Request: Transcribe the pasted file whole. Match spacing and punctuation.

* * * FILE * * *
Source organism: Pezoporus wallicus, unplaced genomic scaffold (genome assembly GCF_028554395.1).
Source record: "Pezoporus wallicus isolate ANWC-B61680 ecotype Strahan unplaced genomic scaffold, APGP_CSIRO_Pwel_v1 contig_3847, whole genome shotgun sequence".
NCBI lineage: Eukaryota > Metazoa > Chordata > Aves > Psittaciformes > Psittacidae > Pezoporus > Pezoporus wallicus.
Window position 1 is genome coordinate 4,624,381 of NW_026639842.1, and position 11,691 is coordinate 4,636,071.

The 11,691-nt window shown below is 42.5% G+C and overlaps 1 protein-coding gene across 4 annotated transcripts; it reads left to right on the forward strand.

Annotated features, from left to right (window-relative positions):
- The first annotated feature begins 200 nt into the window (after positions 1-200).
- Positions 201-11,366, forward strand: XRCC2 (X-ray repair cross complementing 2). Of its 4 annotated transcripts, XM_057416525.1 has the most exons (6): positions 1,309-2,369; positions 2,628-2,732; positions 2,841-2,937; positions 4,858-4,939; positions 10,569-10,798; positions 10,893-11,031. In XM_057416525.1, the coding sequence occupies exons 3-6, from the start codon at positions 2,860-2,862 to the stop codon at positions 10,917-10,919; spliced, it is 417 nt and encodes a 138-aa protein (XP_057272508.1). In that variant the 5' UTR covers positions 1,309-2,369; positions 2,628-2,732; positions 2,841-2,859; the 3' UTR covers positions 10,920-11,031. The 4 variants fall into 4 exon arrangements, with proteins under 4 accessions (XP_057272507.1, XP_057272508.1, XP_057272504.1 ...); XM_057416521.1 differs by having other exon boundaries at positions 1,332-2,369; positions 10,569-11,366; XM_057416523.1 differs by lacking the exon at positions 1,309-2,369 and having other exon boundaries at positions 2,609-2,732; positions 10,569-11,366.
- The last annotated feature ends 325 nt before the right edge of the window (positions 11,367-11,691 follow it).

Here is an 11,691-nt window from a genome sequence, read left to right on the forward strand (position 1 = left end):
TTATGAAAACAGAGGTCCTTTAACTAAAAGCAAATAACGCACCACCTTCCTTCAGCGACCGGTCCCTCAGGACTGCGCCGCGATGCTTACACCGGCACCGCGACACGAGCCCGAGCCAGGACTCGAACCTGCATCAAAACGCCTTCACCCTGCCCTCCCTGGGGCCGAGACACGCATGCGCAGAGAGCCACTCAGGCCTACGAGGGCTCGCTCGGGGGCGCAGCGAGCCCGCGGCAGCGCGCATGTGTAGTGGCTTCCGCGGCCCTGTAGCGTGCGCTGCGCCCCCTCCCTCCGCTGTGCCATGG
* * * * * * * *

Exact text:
Source organism: Pezoporus wallicus, unplaced genomic scaffold (genome assembly GCF_028554395.1).
Source record: "Pezoporus wallicus isolate ANWC-B61680 ecotype Strahan unplaced genomic scaffold, APGP_CSIRO_Pwel_v1 contig_3847, whole genome shotgun sequence".
NCBI lineage: Eukaryota > Metazoa > Chordata > Aves > Psittaciformes > Psittacidae > Pezoporus > Pezoporus wallicus.
Window position 1 is genome coordinate 4,624,381 of NW_026639842.1, and position 11,691 is coordinate 4,636,071.

The 11,691-nt window shown below is 42.5% G+C and overlaps 1 protein-coding gene across 4 annotated transcripts; it reads left to right on the forward strand.

Annotated features, from left to right (window-relative positions):
- The first annotated feature begins 200 nt into the window (after positions 1-200).
- Positions 201-11,366, forward strand: XRCC2 (X-ray repair cross complementing 2). Of its 4 annotated transcripts, XM_057416525.1 has the most exons (6): positions 1,309-2,369; positions 2,628-2,732; positions 2,841-2,937; positions 4,858-4,939; positions 10,569-10,798; positions 10,893-11,031. In XM_057416525.1, the coding sequence occupies exons 3-6, from the start codon at positions 2,860-2,862 to the stop codon at positions 10,917-10,919; spliced, it is 417 nt and encodes a 138-aa protein (XP_057272508.1). In that variant the 5' UTR covers positions 1,309-2,369; positions 2,628-2,732; positions 2,841-2,859; the 3' UTR covers positions 10,920-11,031. The 4 variants fall into 4 exon arrangements, with proteins under 4 accessions (XP_057272507.1, XP_057272508.1, XP_057272504.1 ...); XM_057416521.1 differs by having other exon boundaries at positions 1,332-2,369; positions 10,569-11,366; XM_057416523.1 differs by lacking the exon at positions 1,309-2,369 and having other exon boundaries at positions 2,609-2,732; positions 10,569-11,366.
- The last annotated feature ends 325 nt before the right edge of the window (positions 11,367-11,691 follow it).

Here is an 11,691-nt window from a genome sequence, read left to right on the forward strand (position 1 = left end):
TTATGAAAACAGAGGTCCTTTAACTAAAAGCAAATAACGCACCACCTTCCTTCAGCGACCGGTCCCTCAGGACTGCGCCGCGATGCTTACACCGGCACCGCGACACGAGCCCGAGCCAGGACTCGAACCTGCATCAAAACGCCTTCACCCTGCCCTCCCTGGGGCCGAGACACGCATGCGCAGAGAGCCACTCAGGCCTACGAGGGCTCGCTCGGGGGCGCAGCGAGCCCGCGGCAGCGCGCATGTGTAGTGGCTTCCGCGGCCCTGTAGCGTGCGCTGCGCCCCCTCCCTCCGCTGTGCCATGG